Meditation instructions are a map of the results of meditation

Anyone who makes a cursory survey of the classical documents surrounding Nei Dan meditation in the Daoist Canon will quickly come to discover that the actual mechanics of meditation are not very complicated, but there is an absolute wealth of knowledge about how to correctly cultivate and gain the beneficial effects of meditation.
Why is this?
Although the mechanics of Nei Dan are not complicated, learning to affect the correct type of attention and how to control it is key to the early stages of practice.
Beyond this, learning how to interpret the physical manifestations of practice and what they mean is very important.
For instance, Someone who is new to meditation might begin to feel the sensation of their body disappearing into infinite space, and if they did not have any frame of reference for this, might become nervous and afraid and thus not gain the full benefit of the free movement of energy and consciousness in the body.
As another example, many modern writers of Qi Gong in the west have misinterpreted Daoist ideas such as the movement of energy along the orbit running up the spine and down the front of the torso as being something which should be moved with the intention. Classical Nei Dan theory views this type of intentional orbit as superficial and incorrect to the development of a strong and robust energy body with a full reservoir of energy accumulated in the lower Dan Tian.
If it were simply the case, that meditation classics discussed the movement of energy and not the reasons why energy accumulates or how non intention interacts with the spontaneous movement of energy, then it would be even more common for charlatans to gain the popular imagination by offering simple and quick approaches, to what is otherwise a long and involved study.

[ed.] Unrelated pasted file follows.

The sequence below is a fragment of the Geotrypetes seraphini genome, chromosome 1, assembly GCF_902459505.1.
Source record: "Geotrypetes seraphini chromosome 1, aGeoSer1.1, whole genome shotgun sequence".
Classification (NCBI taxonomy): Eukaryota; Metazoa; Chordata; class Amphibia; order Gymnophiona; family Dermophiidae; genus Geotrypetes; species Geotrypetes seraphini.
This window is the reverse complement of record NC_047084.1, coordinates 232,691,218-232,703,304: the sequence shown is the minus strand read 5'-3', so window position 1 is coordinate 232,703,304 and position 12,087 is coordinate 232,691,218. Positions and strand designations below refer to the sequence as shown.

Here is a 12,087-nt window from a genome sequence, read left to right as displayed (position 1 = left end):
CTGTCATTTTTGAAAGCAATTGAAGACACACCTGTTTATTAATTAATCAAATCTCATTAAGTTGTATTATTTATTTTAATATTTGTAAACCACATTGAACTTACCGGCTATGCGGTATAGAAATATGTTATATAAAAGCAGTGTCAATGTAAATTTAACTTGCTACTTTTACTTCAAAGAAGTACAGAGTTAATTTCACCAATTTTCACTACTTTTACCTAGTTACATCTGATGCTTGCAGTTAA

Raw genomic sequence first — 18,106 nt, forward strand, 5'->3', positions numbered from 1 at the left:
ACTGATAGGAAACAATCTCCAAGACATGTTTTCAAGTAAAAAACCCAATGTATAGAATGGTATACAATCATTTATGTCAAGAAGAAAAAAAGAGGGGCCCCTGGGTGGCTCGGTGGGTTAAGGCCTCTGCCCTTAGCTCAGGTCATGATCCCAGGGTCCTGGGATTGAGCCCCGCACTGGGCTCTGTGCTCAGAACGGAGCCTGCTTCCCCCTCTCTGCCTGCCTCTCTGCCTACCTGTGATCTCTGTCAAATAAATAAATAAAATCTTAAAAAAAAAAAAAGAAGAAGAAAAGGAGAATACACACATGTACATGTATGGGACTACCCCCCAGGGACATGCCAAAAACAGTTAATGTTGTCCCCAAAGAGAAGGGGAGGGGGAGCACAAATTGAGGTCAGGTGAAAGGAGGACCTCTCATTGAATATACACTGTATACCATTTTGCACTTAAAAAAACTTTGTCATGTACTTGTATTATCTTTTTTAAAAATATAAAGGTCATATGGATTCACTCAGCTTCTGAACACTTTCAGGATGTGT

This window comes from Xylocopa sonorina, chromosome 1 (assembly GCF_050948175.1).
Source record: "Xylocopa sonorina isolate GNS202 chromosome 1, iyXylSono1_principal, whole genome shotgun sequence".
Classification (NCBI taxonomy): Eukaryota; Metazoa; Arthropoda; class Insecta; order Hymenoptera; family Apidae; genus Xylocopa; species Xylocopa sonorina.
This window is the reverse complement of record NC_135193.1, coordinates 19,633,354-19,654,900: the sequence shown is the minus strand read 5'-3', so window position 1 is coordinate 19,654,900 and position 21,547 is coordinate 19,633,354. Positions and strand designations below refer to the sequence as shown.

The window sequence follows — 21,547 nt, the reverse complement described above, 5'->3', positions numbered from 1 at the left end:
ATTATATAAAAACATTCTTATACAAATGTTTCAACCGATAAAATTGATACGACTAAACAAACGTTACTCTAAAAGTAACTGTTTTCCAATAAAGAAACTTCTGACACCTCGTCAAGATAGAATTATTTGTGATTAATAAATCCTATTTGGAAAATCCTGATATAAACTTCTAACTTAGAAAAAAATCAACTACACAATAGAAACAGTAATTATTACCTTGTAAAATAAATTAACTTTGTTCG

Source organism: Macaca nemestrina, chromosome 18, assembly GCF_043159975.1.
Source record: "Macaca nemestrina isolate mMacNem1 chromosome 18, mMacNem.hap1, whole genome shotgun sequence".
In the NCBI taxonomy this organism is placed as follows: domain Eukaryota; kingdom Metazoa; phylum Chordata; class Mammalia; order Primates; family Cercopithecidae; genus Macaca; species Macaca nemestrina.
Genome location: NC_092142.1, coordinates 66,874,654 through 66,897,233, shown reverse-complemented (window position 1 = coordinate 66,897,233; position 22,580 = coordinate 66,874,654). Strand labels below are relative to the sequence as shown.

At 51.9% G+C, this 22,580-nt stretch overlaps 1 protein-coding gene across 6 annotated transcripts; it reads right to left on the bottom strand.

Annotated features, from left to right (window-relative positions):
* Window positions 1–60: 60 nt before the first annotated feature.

Nei Dan theory is also complicated because it has developed over multiple generations and at least six major dynasties and into the modern era. This means that the gradual accumulation of collected knowledge on the subject has allowed Nei Dan to proliferate as something much more profound and complex than its humble roots as “Embryonic breathing.”
This extra complexity isn’t added purely for intellectual effect, it was added because over time, people who practiced Nei Dan began to have the diagnostic tools by which they could more accurately record their experiences and pass them along to future generations, in order that their practices might be better organized than those of past generations of Nei Dan practitioners.
The Nei Dan school has one of the richest collection of documents on the theory and philosophy of meditation available in any tradition and the practices of Nei Dan have been very well preserved by each subsequent generation in the passing down of traditional texts and the creation of new ones, each serving to meet the needs of the next generation of practitioners, who would gain the immense benefit that meditation has to offer to body, spirit, and mind.

Leave a Reply

Your email address will not be published. Required fields are marked *